This post will primarily deal with something I’ve not thought to do until today: I’m going to examine church belief statements, and how my views on these beliefs have evolved. I’ll be going through the current statements of beliefs of churches I have attended regularly throughout my life, though I will not use their names to protect the innocent/guilty parties. Also, these very well may have changed since I attended these churches—one church, in particular, has undergone a complete rebranding, but what I see it seems to maintain many of the things I remember. While the statements themselves could be used to identify the churches, I’ll be summarizing and combining them—noting differences as I find them, of course—to get a general sense of the world I grew up in.
I’ve attended 10 churches regularly in my 34+ years, which makes this a rather larger task than I thought when I started this post a few minutes ago, but something I’d still like to do. These churches have been from a variety of traditions/denominations: Evangelical Covenant, “Independent”, “Baptist” (meaning, I’m not sure what flavor), Southern Baptist, Nazarene, and Evangelical Free (not necessarily in that order). Some of these are more “legal” in structure than others; I’m not sure this is a requirement, but as I dug into the overview of a few I found the more legal language behind the overviews. Anyway, let’s get started:
There of course exists more than one interpretation of the Bible or its role in the church throughout the statements I’ve collected. “The Bible is the only perfect rule for faith, doctrine, and conduct,” states the Covenant churches, and that is about as far as they go. Most of the others have some version of the idea that the Bible is the inerrant word of God—without error. Some say it was “verbally inspired”, some specify that it is inerrant “in the original writings”, and others say it was written by human authors under the guidance of the Holy Spirit. The Nazarenes specify 66 books. Regardless, every church I attended has pushed some version of Biblical inerrancy.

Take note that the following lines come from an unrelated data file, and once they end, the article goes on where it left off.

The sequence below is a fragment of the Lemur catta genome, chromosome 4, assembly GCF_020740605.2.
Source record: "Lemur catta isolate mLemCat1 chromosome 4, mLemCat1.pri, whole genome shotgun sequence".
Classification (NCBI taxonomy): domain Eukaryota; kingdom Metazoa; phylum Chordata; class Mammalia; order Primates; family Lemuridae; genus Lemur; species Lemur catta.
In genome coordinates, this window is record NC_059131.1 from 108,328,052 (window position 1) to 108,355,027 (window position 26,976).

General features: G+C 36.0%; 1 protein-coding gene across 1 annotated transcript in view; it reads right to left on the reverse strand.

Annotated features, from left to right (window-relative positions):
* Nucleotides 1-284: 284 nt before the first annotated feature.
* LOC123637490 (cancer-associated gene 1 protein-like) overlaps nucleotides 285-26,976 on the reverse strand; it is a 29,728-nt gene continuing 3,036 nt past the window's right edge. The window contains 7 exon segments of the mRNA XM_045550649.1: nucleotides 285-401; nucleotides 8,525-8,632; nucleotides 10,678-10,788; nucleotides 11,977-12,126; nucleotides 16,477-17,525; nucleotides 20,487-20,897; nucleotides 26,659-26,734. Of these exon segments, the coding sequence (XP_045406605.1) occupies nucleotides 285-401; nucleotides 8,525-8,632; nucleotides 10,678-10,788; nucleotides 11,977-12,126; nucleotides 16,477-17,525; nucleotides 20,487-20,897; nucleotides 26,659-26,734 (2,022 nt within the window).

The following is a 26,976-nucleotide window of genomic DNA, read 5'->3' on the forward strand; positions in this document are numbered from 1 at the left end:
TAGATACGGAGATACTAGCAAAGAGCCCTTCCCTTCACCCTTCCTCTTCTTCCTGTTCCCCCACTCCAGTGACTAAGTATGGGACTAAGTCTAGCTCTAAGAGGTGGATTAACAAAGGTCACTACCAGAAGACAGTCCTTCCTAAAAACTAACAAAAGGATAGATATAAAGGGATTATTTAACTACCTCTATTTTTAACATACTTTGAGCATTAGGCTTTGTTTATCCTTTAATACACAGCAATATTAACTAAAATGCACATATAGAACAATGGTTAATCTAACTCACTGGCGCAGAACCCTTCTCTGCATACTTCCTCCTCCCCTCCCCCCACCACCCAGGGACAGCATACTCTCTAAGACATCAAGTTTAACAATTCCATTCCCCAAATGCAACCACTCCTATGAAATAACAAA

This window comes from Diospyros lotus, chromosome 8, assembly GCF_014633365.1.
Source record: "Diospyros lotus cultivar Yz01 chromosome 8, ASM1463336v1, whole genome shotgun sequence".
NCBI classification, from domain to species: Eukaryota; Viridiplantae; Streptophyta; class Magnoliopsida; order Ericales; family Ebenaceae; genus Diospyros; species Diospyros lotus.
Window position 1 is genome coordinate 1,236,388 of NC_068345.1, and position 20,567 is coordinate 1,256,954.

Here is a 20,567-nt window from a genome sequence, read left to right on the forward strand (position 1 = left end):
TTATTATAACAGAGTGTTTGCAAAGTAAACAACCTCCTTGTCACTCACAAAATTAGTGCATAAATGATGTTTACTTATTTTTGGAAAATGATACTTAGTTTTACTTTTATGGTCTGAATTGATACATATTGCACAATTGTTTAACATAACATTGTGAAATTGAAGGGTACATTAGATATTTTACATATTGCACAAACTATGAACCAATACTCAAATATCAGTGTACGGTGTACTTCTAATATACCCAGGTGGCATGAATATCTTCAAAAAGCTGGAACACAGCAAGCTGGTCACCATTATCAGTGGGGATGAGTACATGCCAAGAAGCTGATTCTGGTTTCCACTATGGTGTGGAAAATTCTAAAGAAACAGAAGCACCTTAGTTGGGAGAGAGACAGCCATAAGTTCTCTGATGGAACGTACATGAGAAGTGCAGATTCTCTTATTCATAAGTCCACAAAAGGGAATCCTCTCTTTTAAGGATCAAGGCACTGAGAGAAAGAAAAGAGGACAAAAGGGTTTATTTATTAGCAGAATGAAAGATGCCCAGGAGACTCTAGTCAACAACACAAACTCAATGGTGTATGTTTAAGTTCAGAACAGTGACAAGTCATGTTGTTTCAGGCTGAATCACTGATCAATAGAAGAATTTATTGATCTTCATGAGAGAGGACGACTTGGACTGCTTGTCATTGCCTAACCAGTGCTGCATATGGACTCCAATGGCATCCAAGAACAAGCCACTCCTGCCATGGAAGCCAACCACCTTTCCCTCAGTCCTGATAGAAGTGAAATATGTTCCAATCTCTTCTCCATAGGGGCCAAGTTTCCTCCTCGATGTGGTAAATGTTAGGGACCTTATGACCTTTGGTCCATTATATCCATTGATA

The creation of the Protestant Canon is an interesting story. I’ll focus on the New Testament here (though the development of the Old is far more fascinating). One reason given for the idea that there are four gospels is because “there are four quarters of the earth…four universal winds…the church…should have four pillars…the gospel is quadriform.” Most people I know would likely consider this idea ludicrous. While the 27 books used today by most traditions were generally agreed on by 367 CE, this was far from a settled matter. Some churches rejected the Pauline epistles (a few also eliminated Acts); many eliminated Hebrews; the Armenians added a third letter to the Corinthians; Martin Luther wanted to remove Jude, James, Hebrews, and Revelation entirely from the Bible (after some pushback he simply relegated them to the end of his Bible). Mark 16:9-20, Luke 22:19b-20, Luke 22:43-44, John 7:53-8:11 did not appear in the Bible prior to 24 April 1870. A significant portion of 1 John 5:7-8 did not appear until 2 June 1927. So the Bible that we use today was modified even in the 20th Century, yet “God has promised to preserve every jot and tittle of what He inspired (Matt 5:18).
The Covenant church doesn’t use the word, but speaks of “new birth” using the same terms as the other churches: commitment to Christ, receiving forgiveness, and eternal life. All the other statements specify its dependence on the death on a cross and subsequent resurrection of Jesus. The SBC goes to some length to detail each step of a process: regeneration, justification, sanctification, and glorification. But the Nazarene church goes several steps further, speaking additionally of atonement, prevenient grace, repentance, justification, regeneration, adoption, holiness, and sanctification. Unlike the other churches I’ve attended, the statement of faith here specifically says (though not in these words) that salvation can be lost in apostasy. This comes from the Armenian tradition, while other churches I’ve been a part of have been generally in the Calvinist tradition.